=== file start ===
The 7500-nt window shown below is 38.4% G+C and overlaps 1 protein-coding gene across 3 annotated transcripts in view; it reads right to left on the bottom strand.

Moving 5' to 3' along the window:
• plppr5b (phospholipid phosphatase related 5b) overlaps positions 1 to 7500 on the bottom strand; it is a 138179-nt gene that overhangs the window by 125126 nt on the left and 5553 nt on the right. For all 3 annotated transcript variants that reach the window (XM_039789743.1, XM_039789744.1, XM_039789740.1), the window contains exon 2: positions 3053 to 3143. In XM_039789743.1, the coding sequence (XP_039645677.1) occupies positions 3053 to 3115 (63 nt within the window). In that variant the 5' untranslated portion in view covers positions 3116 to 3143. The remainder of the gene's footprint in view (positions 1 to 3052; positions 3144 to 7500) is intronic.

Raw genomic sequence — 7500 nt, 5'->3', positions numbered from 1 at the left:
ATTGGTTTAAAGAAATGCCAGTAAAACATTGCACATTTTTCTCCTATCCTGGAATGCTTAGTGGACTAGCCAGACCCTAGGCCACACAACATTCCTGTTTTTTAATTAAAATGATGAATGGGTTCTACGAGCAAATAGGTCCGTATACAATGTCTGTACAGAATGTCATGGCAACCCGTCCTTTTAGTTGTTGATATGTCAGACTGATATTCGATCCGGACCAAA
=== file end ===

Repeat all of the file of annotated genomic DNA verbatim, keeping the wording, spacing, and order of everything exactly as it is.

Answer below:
The 7500-nt window shown below is 38.4% G+C and overlaps 1 protein-coding gene across 3 annotated transcripts in view; it reads right to left on the bottom strand.

Moving 5' to 3' along the window:
• plppr5b (phospholipid phosphatase related 5b) overlaps positions 1 to 7500 on the bottom strand; it is a 138179-nt gene that overhangs the window by 125126 nt on the left and 5553 nt on the right. For all 3 annotated transcript variants that reach the window (XM_039789743.1, XM_039789744.1, XM_039789740.1), the window contains exon 2: positions 3053 to 3143. In XM_039789743.1, the coding sequence (XP_039645677.1) occupies positions 3053 to 3115 (63 nt within the window). In that variant the 5' untranslated portion in view covers positions 3116 to 3143. The remainder of the gene's footprint in view (positions 1 to 3052; positions 3144 to 7500) is intronic.

Raw genomic sequence — 7500 nt, 5'->3', positions numbered from 1 at the left:
ATTGGTTTAAAGAAATGCCAGTAAAACATTGCACATTTTTCTCCTATCCTGGAATGCTTAGTGGACTAGCCAGACCCTAGGCCACACAACATTCCTGTTTTTTAATTAAAATGATGAATGGGTTCTACGAGCAAATAGGTCCGTATACAATGTCTGTACAGAATGTCATGGCAACCCGTCCTTTTAGTTGTTGATATGTCAGACTGATATTCGATCCGGACCAAA